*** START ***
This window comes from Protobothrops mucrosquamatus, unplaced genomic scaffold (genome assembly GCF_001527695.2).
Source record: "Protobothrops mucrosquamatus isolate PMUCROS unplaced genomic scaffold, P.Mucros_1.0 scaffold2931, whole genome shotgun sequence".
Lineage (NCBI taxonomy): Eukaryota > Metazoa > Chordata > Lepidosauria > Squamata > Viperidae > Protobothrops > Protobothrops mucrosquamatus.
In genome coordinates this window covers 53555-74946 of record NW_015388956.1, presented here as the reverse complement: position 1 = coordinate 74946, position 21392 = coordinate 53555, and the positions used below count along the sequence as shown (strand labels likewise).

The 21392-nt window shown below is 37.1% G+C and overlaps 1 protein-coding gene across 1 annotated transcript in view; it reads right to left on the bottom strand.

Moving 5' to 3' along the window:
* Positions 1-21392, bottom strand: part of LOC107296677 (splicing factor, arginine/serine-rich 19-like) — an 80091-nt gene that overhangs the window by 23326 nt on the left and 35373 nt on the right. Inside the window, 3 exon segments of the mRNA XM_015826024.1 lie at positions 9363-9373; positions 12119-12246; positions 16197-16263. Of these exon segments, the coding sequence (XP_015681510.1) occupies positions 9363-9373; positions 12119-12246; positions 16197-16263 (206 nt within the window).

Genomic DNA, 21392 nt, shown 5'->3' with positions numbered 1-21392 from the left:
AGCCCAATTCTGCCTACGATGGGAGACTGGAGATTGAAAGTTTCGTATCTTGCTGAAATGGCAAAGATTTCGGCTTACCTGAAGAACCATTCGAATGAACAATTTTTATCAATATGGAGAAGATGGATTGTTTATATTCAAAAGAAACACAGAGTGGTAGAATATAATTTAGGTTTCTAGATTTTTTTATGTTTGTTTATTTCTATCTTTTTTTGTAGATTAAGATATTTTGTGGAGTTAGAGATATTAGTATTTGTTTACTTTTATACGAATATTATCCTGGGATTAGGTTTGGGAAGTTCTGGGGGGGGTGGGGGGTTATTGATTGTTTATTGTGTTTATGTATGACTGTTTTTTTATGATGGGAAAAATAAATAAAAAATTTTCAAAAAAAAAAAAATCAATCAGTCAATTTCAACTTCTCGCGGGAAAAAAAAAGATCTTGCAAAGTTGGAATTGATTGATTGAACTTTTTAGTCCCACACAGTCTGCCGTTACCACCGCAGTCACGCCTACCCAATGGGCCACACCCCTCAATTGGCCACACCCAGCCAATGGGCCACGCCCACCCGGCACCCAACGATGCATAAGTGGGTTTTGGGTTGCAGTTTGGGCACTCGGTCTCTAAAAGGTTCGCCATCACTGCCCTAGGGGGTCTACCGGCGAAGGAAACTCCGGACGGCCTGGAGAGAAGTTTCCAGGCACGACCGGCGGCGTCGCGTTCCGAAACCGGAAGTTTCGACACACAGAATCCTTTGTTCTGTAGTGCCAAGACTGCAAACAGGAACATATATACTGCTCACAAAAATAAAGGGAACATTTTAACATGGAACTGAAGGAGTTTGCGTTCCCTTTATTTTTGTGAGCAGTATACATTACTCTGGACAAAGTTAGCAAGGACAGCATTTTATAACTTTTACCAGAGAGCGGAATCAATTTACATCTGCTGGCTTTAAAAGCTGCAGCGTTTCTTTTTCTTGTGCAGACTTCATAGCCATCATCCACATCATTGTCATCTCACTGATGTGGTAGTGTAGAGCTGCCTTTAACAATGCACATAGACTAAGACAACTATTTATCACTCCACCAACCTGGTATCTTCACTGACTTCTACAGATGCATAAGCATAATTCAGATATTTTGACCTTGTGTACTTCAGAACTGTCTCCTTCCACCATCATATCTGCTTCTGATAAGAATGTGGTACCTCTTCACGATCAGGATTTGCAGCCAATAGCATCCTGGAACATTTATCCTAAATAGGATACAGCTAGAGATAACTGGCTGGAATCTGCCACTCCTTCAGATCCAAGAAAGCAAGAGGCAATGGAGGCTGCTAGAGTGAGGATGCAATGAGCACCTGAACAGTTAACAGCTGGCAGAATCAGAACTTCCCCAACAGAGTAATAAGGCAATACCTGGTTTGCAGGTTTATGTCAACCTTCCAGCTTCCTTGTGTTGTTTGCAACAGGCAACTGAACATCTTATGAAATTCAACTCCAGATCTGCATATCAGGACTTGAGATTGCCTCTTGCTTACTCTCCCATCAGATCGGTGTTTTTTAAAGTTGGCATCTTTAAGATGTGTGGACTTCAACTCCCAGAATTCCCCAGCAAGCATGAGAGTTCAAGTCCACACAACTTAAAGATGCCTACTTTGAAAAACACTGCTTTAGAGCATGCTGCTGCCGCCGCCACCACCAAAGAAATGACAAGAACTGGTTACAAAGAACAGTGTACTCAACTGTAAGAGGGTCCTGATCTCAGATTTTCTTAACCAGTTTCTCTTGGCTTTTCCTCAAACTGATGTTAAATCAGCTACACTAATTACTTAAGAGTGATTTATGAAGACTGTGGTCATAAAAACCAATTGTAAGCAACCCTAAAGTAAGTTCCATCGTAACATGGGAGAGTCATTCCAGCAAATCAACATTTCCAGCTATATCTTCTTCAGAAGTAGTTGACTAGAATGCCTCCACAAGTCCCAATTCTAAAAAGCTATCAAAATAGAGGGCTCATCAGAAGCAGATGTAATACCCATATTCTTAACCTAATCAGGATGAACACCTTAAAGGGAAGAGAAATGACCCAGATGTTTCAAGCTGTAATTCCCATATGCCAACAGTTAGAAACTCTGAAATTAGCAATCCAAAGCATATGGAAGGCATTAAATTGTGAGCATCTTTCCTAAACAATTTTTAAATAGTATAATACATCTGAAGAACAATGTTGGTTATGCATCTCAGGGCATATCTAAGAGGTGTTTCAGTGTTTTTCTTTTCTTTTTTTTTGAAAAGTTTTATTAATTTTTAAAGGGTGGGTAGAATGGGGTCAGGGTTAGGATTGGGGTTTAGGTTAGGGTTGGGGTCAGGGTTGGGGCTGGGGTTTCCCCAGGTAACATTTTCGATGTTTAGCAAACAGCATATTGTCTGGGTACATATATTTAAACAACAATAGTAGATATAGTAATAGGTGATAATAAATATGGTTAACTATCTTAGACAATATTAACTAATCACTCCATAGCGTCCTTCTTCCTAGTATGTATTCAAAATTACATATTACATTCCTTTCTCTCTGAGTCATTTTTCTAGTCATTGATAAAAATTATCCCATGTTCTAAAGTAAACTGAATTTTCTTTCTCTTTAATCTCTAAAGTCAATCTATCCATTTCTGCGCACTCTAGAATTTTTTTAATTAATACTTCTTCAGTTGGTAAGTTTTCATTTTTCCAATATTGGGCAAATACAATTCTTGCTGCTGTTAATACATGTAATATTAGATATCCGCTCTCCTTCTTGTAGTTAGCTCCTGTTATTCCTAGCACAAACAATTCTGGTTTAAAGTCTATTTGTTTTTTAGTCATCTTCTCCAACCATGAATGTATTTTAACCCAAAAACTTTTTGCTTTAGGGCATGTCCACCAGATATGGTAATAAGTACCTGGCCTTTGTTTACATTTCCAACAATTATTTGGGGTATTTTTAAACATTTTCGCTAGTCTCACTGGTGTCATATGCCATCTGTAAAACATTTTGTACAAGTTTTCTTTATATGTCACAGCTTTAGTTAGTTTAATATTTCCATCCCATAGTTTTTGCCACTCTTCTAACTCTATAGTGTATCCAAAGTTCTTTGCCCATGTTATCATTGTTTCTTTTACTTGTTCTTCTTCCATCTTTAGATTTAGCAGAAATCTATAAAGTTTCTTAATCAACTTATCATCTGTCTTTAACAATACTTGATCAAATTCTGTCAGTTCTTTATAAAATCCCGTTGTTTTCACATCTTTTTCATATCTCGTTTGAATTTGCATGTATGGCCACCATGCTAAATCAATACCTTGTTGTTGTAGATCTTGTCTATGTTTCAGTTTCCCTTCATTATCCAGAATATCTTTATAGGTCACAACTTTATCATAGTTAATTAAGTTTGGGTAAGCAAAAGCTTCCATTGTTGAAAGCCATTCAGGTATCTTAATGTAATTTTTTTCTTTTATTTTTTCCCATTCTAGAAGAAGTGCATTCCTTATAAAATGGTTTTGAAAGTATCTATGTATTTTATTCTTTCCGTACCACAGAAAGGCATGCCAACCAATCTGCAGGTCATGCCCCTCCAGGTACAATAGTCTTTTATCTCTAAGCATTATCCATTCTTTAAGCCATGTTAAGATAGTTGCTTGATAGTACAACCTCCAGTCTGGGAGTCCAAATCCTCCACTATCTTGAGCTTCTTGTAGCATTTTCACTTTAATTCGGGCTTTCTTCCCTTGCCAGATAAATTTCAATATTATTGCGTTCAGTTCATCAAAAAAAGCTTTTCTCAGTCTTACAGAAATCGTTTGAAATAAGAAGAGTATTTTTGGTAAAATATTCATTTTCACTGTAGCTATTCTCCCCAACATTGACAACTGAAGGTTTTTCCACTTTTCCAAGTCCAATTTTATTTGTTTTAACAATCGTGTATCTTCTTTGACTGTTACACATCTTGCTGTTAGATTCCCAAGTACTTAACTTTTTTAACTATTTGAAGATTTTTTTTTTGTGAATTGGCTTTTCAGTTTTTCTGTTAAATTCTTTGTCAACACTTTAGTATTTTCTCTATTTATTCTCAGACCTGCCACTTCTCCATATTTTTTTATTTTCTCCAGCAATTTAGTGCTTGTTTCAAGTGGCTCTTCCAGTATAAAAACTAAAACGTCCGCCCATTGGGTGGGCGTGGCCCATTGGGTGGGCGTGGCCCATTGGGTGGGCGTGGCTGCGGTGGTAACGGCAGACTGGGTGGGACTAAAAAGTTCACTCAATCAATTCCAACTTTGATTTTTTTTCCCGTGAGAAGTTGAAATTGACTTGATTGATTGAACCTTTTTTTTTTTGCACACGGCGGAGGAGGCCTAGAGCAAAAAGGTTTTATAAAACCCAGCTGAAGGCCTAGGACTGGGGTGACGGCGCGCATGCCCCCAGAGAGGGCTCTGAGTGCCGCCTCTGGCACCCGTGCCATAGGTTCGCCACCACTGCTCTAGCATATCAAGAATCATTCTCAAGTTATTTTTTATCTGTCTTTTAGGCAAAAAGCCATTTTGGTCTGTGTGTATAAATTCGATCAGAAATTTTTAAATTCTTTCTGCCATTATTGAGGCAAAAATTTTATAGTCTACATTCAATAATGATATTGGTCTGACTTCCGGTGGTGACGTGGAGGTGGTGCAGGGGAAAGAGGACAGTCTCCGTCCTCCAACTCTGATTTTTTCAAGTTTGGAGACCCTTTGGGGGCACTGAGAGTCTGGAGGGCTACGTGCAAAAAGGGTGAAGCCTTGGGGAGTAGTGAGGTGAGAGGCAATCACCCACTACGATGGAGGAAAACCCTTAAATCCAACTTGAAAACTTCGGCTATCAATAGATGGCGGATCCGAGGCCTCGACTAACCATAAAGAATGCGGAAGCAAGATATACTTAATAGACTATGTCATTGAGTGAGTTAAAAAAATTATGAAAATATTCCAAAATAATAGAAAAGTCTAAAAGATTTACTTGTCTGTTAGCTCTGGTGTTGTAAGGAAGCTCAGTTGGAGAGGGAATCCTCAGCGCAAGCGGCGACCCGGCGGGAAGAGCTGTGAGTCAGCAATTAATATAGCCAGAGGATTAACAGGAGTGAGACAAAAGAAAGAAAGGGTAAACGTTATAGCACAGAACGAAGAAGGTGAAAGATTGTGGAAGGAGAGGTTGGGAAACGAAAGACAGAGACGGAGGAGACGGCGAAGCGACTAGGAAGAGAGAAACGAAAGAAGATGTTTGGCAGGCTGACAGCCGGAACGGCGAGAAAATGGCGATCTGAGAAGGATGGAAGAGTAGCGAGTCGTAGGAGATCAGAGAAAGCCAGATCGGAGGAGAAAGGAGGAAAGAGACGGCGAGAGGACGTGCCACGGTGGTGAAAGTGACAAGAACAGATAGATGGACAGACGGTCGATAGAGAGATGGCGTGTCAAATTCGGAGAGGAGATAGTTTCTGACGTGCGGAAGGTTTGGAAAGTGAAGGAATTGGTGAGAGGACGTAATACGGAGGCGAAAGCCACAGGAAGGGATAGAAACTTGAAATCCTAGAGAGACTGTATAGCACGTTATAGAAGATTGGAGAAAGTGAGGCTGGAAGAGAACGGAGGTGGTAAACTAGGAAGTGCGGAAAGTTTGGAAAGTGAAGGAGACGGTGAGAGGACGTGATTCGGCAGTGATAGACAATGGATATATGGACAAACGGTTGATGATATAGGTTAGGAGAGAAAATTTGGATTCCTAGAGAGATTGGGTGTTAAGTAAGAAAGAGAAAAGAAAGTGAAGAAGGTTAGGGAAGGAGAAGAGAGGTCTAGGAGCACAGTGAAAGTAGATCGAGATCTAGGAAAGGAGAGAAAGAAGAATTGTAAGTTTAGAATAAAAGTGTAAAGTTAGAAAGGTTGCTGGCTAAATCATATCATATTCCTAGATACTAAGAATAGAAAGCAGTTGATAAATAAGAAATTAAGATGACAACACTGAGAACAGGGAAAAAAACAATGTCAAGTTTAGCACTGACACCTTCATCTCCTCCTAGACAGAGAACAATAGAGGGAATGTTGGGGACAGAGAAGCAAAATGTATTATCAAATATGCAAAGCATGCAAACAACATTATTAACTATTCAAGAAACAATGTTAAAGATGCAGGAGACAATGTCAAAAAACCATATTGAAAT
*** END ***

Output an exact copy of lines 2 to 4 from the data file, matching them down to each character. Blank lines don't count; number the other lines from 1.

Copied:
Source record: "Protobothrops mucrosquamatus isolate PMUCROS unplaced genomic scaffold, P.Mucros_1.0 scaffold2931, whole genome shotgun sequence".
Lineage (NCBI taxonomy): Eukaryota > Metazoa > Chordata > Lepidosauria > Squamata > Viperidae > Protobothrops > Protobothrops mucrosquamatus.
In genome coordinates this window covers 53555-74946 of record NW_015388956.1, presented here as the reverse complement: position 1 = coordinate 74946, position 21392 = coordinate 53555, and the positions used below count along the sequence as shown (strand labels likewise).